What has happened then, to the Christian narrative, to the Bible as the great source of narrative, to the extent that its various episodes and characters have become reified in this way, reduced to a clinical, even terminal stage? Hirst’s take on Christian iconography coincides with a long period of de-Christianisation in the West. Thus here again, the old story of Christianity is seized in its terminal stage, at the ‘End of an Era’, which was the title of his exhibition at Gagosian Art Gallery in New York in 2010. The work of art will be emptied of narrative as long as the Christian Faith itself suffers from a deep disaffection – to the point where the martyrdom of Saint Peter appears as if Hirst has made it a representation, not of the Saint himself, but of his contemporary death throes, of his deliquescence, of his nature morte in a world threatened by de-Christianisation and left only with scientific reasoning as the prism through which it can be seen. Something of this questioning and socio-clinical observation lies in Hirst's work: what is a religious world without the faith to keep it together or the grand narrative to motivate it?
What has happened to the narrative? One could suggest that on the one hand, following the successive deconstructions of the traditional narrative that took place throughout the twentieth century (brought about by psychoanalysis, literature and especially the French ‘Nouveau Roman’ and moreover by the ‘dé-montage’ and ‘re-montage’ in film editing) and on the other hand, ‘the death of grand narratives’ proclaimed by the postmodernist philosopher Jean-François Lyotard, the narrative and its characters entered a state of coma, a state perfectly exemplified in Hirst’s works. In other words, artists and writers of the twenty-first century must accept the narrative condition that a century of skilful and surgical operations of dismemberment has left them with, however pitiful and dizzy a state it might be in. It is not a matter of restoring it or giving it back its integrity, but of acknowledging and taking note of this dismemberment. The terminal state into which the twentieth century has driven narrative is for them and for us, the starting point for a new aesthetic adventure and for new narrative situations.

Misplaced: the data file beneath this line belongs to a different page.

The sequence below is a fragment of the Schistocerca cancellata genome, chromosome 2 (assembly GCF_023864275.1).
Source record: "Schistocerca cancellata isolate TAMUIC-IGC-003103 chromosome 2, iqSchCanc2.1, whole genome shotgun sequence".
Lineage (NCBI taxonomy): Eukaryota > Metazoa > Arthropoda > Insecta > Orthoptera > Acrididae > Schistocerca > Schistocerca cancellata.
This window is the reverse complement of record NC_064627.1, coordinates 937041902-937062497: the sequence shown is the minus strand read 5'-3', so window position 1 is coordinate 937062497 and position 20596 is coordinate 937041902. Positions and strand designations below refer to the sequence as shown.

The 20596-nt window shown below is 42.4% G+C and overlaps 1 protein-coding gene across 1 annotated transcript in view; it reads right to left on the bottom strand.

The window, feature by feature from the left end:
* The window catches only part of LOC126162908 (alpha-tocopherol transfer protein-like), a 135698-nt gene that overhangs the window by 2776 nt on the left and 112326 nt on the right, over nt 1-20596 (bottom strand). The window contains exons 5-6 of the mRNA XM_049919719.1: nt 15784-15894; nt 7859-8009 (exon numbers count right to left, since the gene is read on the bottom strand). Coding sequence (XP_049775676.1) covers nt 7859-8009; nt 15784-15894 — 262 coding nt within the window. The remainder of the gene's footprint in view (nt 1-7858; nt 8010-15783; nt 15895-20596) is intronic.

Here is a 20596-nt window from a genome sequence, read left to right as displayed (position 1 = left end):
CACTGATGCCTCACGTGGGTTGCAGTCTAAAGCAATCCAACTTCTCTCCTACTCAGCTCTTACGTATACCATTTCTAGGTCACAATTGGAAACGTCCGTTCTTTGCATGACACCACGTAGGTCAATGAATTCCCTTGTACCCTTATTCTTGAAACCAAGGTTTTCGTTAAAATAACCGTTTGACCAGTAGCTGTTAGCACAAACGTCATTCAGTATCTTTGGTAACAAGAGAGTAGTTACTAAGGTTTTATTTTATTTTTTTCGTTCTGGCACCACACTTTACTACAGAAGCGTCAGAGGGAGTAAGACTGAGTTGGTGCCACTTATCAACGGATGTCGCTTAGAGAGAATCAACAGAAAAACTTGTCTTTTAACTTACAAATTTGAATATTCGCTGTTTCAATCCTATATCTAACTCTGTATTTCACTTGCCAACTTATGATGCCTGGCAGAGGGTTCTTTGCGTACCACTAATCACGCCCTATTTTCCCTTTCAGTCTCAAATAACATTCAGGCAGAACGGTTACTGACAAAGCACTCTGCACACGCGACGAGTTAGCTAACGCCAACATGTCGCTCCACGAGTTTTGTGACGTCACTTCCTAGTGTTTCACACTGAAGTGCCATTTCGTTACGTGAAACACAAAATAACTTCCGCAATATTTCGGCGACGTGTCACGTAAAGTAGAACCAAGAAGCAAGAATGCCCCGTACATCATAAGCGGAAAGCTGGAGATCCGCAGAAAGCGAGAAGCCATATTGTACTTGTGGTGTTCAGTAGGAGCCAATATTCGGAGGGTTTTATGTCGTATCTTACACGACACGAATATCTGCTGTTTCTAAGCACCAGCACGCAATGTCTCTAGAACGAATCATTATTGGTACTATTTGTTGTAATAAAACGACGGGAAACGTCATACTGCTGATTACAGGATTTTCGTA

Taking things backwards: many postmodern artists were already using this strategy in the late 1960s. One can think of John Armleder's Furniture Sculpture, which almost arbitrarily matched an abstract painting with a piece of furniture (armchair, couch, coffee table, etc.). These sets clearly consider the artwork from the collector's point of view, as if made for the place where it will be displayed: private rooms where the choice of one painting or another is guided by the owner's taste in interior decoration, the colour of the wall, of the living room, of the curtains or even the sofa. As for Warhol, I am not the only one who thinks that his Pop art period was in fact extremely brief (1961–62) and that a significant part of his work – the Electric Chairs, Crash Cars, Diamond Dust Shadows, Skulls – figure prominently amongst the darkest pages of postmodernism. One could consider post-mortem as one of the major symptoms of a dying postmodernism that characterises the contemporary period and under which Hirst's glass tanks, filled with formaldehyde and seen as biers, could also fall.